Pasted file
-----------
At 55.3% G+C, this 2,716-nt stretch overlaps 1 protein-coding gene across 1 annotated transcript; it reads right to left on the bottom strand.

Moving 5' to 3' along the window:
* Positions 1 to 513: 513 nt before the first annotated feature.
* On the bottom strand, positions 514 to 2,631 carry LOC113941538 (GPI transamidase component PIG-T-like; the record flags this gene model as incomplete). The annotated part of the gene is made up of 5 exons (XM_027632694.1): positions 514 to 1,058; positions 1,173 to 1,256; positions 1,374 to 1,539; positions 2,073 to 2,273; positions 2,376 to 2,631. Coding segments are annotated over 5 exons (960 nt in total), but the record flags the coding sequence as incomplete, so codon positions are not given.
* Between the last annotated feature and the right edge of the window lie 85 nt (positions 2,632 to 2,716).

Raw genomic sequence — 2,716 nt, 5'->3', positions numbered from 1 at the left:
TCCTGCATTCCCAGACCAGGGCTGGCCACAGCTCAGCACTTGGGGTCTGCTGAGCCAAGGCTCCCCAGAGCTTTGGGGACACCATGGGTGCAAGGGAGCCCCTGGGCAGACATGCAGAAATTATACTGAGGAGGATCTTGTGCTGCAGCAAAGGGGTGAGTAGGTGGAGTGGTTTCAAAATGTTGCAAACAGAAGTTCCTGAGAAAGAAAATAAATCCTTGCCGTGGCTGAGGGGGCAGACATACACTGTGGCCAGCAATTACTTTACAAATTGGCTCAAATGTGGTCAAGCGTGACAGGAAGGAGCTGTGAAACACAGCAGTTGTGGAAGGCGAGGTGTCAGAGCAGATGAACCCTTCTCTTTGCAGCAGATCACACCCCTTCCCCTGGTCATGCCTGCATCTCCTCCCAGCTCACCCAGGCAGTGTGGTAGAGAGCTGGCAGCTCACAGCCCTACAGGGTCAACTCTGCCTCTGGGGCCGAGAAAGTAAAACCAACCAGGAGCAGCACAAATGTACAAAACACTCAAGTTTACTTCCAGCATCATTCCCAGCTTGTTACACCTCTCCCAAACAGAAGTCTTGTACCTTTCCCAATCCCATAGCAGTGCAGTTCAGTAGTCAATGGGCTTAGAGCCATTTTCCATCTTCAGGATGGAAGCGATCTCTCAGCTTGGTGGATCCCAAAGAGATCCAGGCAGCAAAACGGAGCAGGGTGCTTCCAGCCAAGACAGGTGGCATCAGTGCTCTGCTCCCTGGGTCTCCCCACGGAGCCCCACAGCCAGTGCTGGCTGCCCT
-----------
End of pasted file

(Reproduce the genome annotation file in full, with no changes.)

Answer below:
At 55.3% G+C, this 2,716-nt stretch overlaps 1 protein-coding gene across 1 annotated transcript; it reads right to left on the bottom strand.

Moving 5' to 3' along the window:
* Positions 1 to 513: 513 nt before the first annotated feature.
* On the bottom strand, positions 514 to 2,631 carry LOC113941538 (GPI transamidase component PIG-T-like; the record flags this gene model as incomplete). The annotated part of the gene is made up of 5 exons (XM_027632694.1): positions 514 to 1,058; positions 1,173 to 1,256; positions 1,374 to 1,539; positions 2,073 to 2,273; positions 2,376 to 2,631. Coding segments are annotated over 5 exons (960 nt in total), but the record flags the coding sequence as incomplete, so codon positions are not given.
* Between the last annotated feature and the right edge of the window lie 85 nt (positions 2,632 to 2,716).

Raw genomic sequence — 2,716 nt, 5'->3', positions numbered from 1 at the left:
TCCTGCATTCCCAGACCAGGGCTGGCCACAGCTCAGCACTTGGGGTCTGCTGAGCCAAGGCTCCCCAGAGCTTTGGGGACACCATGGGTGCAAGGGAGCCCCTGGGCAGACATGCAGAAATTATACTGAGGAGGATCTTGTGCTGCAGCAAAGGGGTGAGTAGGTGGAGTGGTTTCAAAATGTTGCAAACAGAAGTTCCTGAGAAAGAAAATAAATCCTTGCCGTGGCTGAGGGGGCAGACATACACTGTGGCCAGCAATTACTTTACAAATTGGCTCAAATGTGGTCAAGCGTGACAGGAAGGAGCTGTGAAACACAGCAGTTGTGGAAGGCGAGGTGTCAGAGCAGATGAACCCTTCTCTTTGCAGCAGATCACACCCCTTCCCCTGGTCATGCCTGCATCTCCTCCCAGCTCACCCAGGCAGTGTGGTAGAGAGCTGGCAGCTCACAGCCCTACAGGGTCAACTCTGCCTCTGGGGCCGAGAAAGTAAAACCAACCAGGAGCAGCACAAATGTACAAAACACTCAAGTTTACTTCCAGCATCATTCCCAGCTTGTTACACCTCTCCCAAACAGAAGTCTTGTACCTTTCCCAATCCCATAGCAGTGCAGTTCAGTAGTCAATGGGCTTAGAGCCATTTTCCATCTTCAGGATGGAAGCGATCTCTCAGCTTGGTGGATCCCAAAGAGATCCAGGCAGCAAAACGGAGCAGGGTGCTTCCAGCCAAGACAGGTGGCATCAGTGCTCTGCTCCCTGGGTCTCCCCACGGAGCCCCACAGCCAGTGCTGGCTGCCCT